- The Washington Times - Friday, April 5, 2002

Confessed Russian spy Robert P. Hanssen's unauthorized use of FBI computers to obtain confidential information on Hillary Rodham Clinton, her daughter, Chelsea, and FBI Director Louis J. Freeh was never detected by FBI internal security officials, an investigation says.
A 13-month probe into FBI security problems by a seven-member commission, headed by former CIA and FBI Director William H. Webster, said Hanssen, a veteran FBI counterintelligence agent, gained entry to computers on more than 20 occasions for information on the first lady, Chelsea Clinton and Mr. Freeh.
The commission's 107-page report, released yesterday, said Hanssen ran searches with the names "Hillary Rodham Clinton," "Hillary" and "Chelsea," along with at least one on Mr. Freeh. The report said had FBI security officials been aware of these searches, "it seems likely" they would have found this activity "peculiar" and it would have received "close scrutiny."
The report also said Hanssen searched for documents containing his name, spelled several different ways, his home address, names of agents in FBI espionage squads, code names of espionage investigations, counterintelligence restricted cases and terms such as "espionage."
Those searches, the report said, were aimed at determining if resources had been allocated to surveil the locations he used as drops for secret information. Those searches, had they been detected, should have alerted FBI security officials to his misconduct, the report said.
It was not clear what information Hanssen sought or retrieved concerning Mrs. Clinton, her daughter or Mr. Freeh, but the report concluded that FBI security officials should have detected the unauthorized searches.
The report, delivered to Attorney General John Ashcroft, said FBI senior executives paid little attention to significant deficiencies in the bureau's internal security system, and that FBI executives hampered by a fragmented and uncoordinated internal security system failed to correct long-standing security problems.
The commission documented extensive FBI technology and management problems that led to internal security breakdowns. It also concluded that FBI executives gave low priority to security matters, that the bureau was using outdated computers, networks and encryption standards, and that, as a result, morale among rank-and-file agents was low and dropping.
It also said security training at the FBI was almost nonexistent, and agents usually adopted security duties as additional assignments.
Hanssen's January 2001 arrest as a spy exposed extensive weaknesses in the FBI's internal security system, including document-handling procedures and a policy of not requiring regular polygraph tests for agents like Hanssen involved in high-profile national security cases.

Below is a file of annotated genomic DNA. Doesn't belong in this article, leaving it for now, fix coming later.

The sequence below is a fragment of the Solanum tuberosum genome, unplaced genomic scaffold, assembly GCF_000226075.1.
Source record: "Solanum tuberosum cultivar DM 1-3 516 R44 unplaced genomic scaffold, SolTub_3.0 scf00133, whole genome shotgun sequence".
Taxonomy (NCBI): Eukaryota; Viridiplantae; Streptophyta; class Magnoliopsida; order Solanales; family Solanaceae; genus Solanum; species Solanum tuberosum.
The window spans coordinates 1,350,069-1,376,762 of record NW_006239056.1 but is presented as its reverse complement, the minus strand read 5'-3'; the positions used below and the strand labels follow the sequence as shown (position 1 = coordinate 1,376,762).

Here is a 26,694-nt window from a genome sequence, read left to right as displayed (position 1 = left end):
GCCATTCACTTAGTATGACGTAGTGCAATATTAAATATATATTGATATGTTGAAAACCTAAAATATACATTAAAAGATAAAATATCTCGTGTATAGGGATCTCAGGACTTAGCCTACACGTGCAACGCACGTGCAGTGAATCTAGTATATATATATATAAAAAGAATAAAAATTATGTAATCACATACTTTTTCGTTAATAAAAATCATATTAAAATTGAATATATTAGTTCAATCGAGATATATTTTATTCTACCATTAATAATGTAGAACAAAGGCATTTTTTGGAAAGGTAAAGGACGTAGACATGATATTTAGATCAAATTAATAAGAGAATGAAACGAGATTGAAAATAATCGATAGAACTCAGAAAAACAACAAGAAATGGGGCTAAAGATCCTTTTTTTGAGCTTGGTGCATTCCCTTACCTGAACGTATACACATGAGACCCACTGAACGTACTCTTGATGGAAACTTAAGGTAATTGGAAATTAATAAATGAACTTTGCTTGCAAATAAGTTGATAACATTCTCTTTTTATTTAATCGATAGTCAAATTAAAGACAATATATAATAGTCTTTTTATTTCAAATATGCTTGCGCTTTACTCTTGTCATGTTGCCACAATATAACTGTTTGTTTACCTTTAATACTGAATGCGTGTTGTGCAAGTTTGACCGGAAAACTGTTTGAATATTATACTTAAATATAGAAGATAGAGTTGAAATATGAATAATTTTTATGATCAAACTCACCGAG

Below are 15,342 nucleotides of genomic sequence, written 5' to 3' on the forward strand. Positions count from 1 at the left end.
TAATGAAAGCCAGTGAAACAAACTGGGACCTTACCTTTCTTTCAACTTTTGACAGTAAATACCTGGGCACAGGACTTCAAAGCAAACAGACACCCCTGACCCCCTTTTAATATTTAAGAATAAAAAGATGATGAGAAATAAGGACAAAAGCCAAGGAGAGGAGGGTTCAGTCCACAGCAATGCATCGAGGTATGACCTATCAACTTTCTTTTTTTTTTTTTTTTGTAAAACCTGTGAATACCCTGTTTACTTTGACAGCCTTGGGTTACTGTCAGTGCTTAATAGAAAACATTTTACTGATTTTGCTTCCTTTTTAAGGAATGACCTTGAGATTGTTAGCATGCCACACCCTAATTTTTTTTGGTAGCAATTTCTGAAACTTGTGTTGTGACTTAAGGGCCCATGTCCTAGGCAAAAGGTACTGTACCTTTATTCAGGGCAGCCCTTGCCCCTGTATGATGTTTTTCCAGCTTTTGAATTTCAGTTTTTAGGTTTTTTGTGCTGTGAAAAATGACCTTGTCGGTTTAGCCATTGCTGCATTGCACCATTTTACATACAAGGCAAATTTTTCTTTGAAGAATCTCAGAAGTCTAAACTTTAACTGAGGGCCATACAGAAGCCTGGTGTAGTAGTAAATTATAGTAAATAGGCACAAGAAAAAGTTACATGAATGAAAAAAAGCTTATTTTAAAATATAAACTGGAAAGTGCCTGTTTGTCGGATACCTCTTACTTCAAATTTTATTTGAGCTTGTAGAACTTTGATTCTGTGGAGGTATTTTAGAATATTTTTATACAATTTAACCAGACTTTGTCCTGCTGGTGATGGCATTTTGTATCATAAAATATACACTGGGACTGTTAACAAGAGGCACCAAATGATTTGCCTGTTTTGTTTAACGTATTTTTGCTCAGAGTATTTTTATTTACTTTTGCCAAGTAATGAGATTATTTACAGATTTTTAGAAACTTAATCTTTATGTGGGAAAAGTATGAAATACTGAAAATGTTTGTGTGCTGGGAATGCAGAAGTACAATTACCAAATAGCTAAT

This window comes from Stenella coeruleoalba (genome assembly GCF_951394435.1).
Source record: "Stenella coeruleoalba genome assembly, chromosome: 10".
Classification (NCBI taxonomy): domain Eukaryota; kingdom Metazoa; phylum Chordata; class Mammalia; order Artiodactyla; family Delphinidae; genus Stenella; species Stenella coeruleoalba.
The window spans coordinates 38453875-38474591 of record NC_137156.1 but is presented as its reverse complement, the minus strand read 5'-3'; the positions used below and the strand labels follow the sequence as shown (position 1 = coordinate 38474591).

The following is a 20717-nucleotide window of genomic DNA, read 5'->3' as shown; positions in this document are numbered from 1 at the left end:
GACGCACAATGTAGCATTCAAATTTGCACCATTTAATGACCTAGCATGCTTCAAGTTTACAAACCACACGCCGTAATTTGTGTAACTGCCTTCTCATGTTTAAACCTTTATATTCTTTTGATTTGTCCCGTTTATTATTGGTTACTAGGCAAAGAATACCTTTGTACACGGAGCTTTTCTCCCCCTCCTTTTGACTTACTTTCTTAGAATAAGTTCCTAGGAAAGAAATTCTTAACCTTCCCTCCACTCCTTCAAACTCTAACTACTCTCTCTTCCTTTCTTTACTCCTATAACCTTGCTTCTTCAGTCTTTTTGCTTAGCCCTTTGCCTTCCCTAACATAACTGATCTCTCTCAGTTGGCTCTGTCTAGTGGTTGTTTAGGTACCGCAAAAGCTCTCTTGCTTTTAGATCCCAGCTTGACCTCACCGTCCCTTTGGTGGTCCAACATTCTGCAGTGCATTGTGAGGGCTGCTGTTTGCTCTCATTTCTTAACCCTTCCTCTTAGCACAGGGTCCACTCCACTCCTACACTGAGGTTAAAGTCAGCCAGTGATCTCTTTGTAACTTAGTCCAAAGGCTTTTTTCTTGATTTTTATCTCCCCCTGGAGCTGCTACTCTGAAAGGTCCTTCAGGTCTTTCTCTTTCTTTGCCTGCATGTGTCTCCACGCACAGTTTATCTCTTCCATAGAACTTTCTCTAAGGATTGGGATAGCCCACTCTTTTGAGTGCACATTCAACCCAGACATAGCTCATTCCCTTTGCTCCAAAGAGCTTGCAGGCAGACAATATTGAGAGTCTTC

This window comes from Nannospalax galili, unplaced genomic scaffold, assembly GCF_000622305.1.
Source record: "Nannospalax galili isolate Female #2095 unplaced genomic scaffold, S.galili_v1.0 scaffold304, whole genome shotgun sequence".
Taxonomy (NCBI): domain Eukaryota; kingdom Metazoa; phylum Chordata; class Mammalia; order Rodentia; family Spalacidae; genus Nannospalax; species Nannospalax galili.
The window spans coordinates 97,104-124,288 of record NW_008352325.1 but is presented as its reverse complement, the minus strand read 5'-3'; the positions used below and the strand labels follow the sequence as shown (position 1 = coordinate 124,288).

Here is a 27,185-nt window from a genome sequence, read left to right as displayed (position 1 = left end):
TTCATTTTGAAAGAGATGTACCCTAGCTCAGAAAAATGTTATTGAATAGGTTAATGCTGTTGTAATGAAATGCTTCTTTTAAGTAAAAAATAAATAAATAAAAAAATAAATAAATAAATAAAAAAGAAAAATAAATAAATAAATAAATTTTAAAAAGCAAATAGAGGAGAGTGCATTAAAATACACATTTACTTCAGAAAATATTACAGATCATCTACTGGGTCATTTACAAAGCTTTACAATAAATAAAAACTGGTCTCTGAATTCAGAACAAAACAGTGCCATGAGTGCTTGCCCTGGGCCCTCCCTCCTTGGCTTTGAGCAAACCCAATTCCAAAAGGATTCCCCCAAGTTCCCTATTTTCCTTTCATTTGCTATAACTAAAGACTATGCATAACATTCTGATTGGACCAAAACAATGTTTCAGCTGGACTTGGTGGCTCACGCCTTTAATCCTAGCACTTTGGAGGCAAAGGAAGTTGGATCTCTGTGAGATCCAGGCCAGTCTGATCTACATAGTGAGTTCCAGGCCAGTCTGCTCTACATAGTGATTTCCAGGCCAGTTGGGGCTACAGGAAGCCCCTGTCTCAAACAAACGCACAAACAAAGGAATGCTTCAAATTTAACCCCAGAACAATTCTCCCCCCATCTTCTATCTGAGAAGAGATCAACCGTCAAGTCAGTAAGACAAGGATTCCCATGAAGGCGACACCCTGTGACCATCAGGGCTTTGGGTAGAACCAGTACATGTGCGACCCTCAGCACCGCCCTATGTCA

His arrest in a Virginia park, where he was dropping off information for his Russian handlers, led to the creation of the Webster commission.
"Regrettably, the report by the Webster commission demonstrates how a trusted insider, through repeated acts of betrayal and treachery over more than 20 years, was able to exploit deficiencies in FBI internal security systems and procedures to cause grievous harm to the national security of the United States," said Mr. Ashcroft.
FBI Director Robert S. Mueller III, who has created a new security division to review bureau security deficiencies, said he was "confident we are on track" to making changes.
Sen. Patrick J. Leahy, Vermont Democrat and chairman of the Senate Judiciary Committee, called the report "a wake-up call not only for the FBI, but for other federal agencies" who have failed to safeguard their internal security systems.
The commission said Hanssen was proficient in combing through the FBI's automated records system, and that he had downloaded "reams" of classified information to disks. It also said he collected the information unchallenged as a senior agent and retrieved data from computers at offices where he did not work.
Karen Dunn, spokeswoman for Mrs. Clinton, now the junior Democratic senator from New York, did not return calls for comment. Mr. Freeh also was unavailable.
Hanssen pleaded guilty in July to 13 counts of espionage against the United States, one count of conspiracy and one count of attempted espionage dating back more than 20 years. He was accused of spying for Russia and the Soviet Union. The government dropped six counts and waived the death penalty in return for his cooperation in assessing the damage he caused.
He faces life in prison without the possibility of parole. Sentencing is scheduled for May.

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